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Georgia Spiropoulos in studio

  • Published on April 18, 2019


During the financial crisis that hit Greece, a graffiti tag appeared on the walls of Athens, cropping up everywhere, in all dimensions from tiny (20 cm) on a street corner to gigantic, taking up 30 meters of the façade of a large building, visible hundreds of meters away. It is this haunting interjection that Georgia Spiropoulos has used for this new work, embracing the Athenian experience with that of other urban traumas like the terrorist attacks at the Bataclan in Paris. She sees here an opportunity to question the instability of the city, be it a systemic instability, a civilization instability, a financial instability, or a geographical instability—all, naturally, expressed via the instability of the musical and visual material, without mentioning the digital instability introduced via the randomness and algorithmic error thanks to (or because of) computer music techniques.

Athens, the Eror tag, λάθως in greek

Phantasmagoria for disguised pianist, live electronics, and wall shadow theater, EROR declines the erroneous sonic geography of a city, with empty streets inhabited by only a few ghostly silhouettes moving and travelling imperceptibly, a “disguised” pianist-survivor obsessively repeating the word “error”, and a piano-brain that remembers all the music­—that is forgotten just as quickly.

A masked pianist and vocal landscapes - The Technological Issues

Continuing, in a certain sense, her work on masks—a subject she thoroughly explored in Les Bacchantes, for example, by connecting Antique theater, rites, and computer music—Georgia Spiropoulos is interested here in the piano and its sound identity, “A string instrument, a percussion instrument, a resonating instrument, a child’s toy, a loudspeaker, a speaking instrument, the piano is a multiform instrument here: hybrid” says the composer. “From one end of the work to the other, from one sound action to another, from pianoesque gestures to tribute-tombs, the piano constantly metamorphoses.”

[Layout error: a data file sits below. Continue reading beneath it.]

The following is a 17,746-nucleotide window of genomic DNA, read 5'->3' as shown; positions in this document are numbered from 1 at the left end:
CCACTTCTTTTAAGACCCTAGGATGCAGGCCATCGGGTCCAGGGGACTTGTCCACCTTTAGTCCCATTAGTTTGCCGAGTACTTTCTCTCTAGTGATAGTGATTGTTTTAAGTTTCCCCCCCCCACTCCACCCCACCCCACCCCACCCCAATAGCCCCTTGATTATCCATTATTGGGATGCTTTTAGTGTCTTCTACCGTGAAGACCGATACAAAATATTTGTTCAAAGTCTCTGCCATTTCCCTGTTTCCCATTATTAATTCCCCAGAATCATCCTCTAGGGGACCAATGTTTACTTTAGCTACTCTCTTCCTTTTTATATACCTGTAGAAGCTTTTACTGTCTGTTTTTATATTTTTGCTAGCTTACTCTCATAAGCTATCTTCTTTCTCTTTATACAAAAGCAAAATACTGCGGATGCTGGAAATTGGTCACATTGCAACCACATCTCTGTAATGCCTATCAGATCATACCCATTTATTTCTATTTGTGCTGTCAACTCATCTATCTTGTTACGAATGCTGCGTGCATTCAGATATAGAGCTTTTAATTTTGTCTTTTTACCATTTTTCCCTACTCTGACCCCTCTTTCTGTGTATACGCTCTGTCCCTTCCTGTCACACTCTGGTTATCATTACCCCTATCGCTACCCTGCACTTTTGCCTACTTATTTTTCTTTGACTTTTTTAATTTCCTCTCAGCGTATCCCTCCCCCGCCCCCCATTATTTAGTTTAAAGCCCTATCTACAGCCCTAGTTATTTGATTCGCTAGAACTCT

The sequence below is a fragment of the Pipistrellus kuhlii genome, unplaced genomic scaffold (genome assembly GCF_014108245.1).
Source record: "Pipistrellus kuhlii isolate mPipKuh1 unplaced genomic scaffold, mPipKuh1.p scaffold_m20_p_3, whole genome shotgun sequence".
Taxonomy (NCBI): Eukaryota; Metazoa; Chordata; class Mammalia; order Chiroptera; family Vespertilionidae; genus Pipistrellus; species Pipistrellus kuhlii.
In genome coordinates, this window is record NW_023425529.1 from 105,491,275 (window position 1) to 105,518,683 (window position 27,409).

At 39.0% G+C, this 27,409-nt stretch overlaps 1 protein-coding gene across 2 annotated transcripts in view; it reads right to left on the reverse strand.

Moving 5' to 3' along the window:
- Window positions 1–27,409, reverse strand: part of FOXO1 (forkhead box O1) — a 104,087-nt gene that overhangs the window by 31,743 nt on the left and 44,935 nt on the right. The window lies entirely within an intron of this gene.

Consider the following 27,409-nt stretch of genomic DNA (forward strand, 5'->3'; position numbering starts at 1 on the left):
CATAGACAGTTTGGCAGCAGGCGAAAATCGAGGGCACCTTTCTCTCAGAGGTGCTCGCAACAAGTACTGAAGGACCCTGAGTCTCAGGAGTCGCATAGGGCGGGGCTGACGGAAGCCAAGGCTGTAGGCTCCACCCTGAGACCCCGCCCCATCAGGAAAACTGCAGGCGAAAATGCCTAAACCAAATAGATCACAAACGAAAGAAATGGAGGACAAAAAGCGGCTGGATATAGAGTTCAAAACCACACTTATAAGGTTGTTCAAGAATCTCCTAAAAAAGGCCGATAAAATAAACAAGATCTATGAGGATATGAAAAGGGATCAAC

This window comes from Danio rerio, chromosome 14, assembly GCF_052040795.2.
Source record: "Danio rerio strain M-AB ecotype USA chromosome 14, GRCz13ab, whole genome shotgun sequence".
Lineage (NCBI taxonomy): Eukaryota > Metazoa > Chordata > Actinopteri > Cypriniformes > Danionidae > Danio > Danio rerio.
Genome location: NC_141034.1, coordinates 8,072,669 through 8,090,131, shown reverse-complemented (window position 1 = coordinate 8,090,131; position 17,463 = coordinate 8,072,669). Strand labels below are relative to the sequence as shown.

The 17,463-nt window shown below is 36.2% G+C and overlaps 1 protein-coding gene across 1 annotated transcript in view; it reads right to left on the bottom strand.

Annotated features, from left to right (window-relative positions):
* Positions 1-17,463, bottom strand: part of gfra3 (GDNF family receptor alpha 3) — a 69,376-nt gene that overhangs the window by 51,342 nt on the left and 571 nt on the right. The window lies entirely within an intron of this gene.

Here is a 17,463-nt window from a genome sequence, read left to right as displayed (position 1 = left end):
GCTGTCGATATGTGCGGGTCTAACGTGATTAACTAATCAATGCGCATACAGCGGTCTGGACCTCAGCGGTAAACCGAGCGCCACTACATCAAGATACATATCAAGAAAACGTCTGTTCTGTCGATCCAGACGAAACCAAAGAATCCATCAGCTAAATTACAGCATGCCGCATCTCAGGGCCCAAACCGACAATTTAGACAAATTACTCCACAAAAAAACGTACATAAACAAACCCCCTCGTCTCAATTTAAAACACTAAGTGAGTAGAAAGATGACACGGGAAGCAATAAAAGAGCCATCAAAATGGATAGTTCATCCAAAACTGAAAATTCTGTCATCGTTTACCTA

video 2 : Geografia Sonora at the ZKM, 2015

At the same time, she continues her exploration of another of her recent compositional preoccupations: “vocalscapes”, vocal landscapes or environments. In the multimedia installation Geografia sonora (2012) or in the electo-acoustic work Vocalscapes on Walt Whitman (2014), Georgia Spiropoulos mixes vocal recordings (of poetry excerpts) of different speakers (in 7 different languages) with a sound background that is used like a set for the discourse, like “staging” (a Viennese bridge, a snowy landscape filled with birdsongs, a recording studio, the dark hallway of a school at nighttime…). Here, however, these vocal landscapes or environments are realized using only synthetic voices, voices created by the computer.

“Considerable work is dedicated to spatialization,” she concludes, “with which I want to create several sound spaces/foyers: in the concert hall or several foyers on stage, for example. But I also want to control a sound space inside the piano using transductors, for example.”

Projects with IRCAM

Roll… n’Roll… n’Roll (2015) for harp and electronics
Les Bacchantes (2010), tribute to Xenakis, opera brut for a performer, electronics, and lights
Klama (2005-2006) for mixed chorus of 8 voices, real-time electronics, and recorded sounds
Oria (2002-2003) for ensemble
Saksti (2001) for saxophone and electronics

To listen

  1. Les Bacchantes by Georgia Spiropoulos, 2015
  2. Roll... n'Roll... n'Roll by Georgia Spiropoulos, 2015

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